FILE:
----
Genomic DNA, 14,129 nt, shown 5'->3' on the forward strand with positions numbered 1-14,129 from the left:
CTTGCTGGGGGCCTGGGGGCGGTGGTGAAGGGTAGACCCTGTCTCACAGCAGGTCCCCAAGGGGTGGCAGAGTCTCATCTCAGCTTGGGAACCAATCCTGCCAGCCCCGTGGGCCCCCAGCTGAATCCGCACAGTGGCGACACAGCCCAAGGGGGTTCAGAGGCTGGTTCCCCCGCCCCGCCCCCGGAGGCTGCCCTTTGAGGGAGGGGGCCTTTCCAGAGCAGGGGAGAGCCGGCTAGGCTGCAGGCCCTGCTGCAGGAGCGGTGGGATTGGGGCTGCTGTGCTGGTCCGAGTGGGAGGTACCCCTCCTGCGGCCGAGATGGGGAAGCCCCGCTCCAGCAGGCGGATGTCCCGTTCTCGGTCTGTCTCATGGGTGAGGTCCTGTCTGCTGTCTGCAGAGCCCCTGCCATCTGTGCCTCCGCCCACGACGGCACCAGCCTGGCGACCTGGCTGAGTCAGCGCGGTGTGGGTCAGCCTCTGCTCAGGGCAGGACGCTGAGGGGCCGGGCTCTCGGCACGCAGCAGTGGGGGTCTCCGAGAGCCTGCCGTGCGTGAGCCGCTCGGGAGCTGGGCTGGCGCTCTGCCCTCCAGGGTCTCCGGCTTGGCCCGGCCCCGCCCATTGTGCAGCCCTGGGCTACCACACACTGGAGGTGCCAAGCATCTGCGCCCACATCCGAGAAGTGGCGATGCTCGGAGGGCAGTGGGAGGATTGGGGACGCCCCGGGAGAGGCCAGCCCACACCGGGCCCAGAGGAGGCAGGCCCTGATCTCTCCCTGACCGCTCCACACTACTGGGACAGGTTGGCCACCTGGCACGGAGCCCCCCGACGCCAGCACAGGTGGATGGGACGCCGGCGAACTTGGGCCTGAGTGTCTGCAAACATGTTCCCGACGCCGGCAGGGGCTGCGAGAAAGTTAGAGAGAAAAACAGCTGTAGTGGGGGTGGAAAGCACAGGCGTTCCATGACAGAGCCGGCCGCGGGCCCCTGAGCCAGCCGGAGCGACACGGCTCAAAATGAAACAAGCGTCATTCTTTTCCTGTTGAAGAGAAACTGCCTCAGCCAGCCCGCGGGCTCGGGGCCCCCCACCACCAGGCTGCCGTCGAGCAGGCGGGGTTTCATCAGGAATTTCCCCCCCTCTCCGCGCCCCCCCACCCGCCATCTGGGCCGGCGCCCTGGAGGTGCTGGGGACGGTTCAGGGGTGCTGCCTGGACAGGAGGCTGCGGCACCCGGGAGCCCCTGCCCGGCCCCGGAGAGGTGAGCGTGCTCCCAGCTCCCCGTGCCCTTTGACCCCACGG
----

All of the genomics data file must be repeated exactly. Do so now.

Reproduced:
Genomic DNA, 14,129 nt, shown 5'->3' on the forward strand with positions numbered 1-14,129 from the left:
CTTGCTGGGGGCCTGGGGGCGGTGGTGAAGGGTAGACCCTGTCTCACAGCAGGTCCCCAAGGGGTGGCAGAGTCTCATCTCAGCTTGGGAACCAATCCTGCCAGCCCCGTGGGCCCCCAGCTGAATCCGCACAGTGGCGACACAGCCCAAGGGGGTTCAGAGGCTGGTTCCCCCGCCCCGCCCCCGGAGGCTGCCCTTTGAGGGAGGGGGCCTTTCCAGAGCAGGGGAGAGCCGGCTAGGCTGCAGGCCCTGCTGCAGGAGCGGTGGGATTGGGGCTGCTGTGCTGGTCCGAGTGGGAGGTACCCCTCCTGCGGCCGAGATGGGGAAGCCCCGCTCCAGCAGGCGGATGTCCCGTTCTCGGTCTGTCTCATGGGTGAGGTCCTGTCTGCTGTCTGCAGAGCCCCTGCCATCTGTGCCTCCGCCCACGACGGCACCAGCCTGGCGACCTGGCTGAGTCAGCGCGGTGTGGGTCAGCCTCTGCTCAGGGCAGGACGCTGAGGGGCCGGGCTCTCGGCACGCAGCAGTGGGGGTCTCCGAGAGCCTGCCGTGCGTGAGCCGCTCGGGAGCTGGGCTGGCGCTCTGCCCTCCAGGGTCTCCGGCTTGGCCCGGCCCCGCCCATTGTGCAGCCCTGGGCTACCACACACTGGAGGTGCCAAGCATCTGCGCCCACATCCGAGAAGTGGCGATGCTCGGAGGGCAGTGGGAGGATTGGGGACGCCCCGGGAGAGGCCAGCCCACACCGGGCCCAGAGGAGGCAGGCCCTGATCTCTCCCTGACCGCTCCACACTACTGGGACAGGTTGGCCACCTGGCACGGAGCCCCCCGACGCCAGCACAGGTGGATGGGACGCCGGCGAACTTGGGCCTGAGTGTCTGCAAACATGTTCCCGACGCCGGCAGGGGCTGCGAGAAAGTTAGAGAGAAAAACAGCTGTAGTGGGGGTGGAAAGCACAGGCGTTCCATGACAGAGCCGGCCGCGGGCCCCTGAGCCAGCCGGAGCGACACGGCTCAAAATGAAACAAGCGTCATTCTTTTCCTGTTGAAGAGAAACTGCCTCAGCCAGCCCGCGGGCTCGGGGCCCCCCACCACCAGGCTGCCGTCGAGCAGGCGGGGTTTCATCAGGAATTTCCCCCCCTCTCCGCGCCCCCCCACCCGCCATCTGGGCCGGCGCCCTGGAGGTGCTGGGGACGGTTCAGGGGTGCTGCCTGGACAGGAGGCTGCGGCACCCGGGAGCCCCTGCCCGGCCCCGGAGAGGTGAGCGTGCTCCCAGCTCCCCGTGCCCTTTGACCCCACGG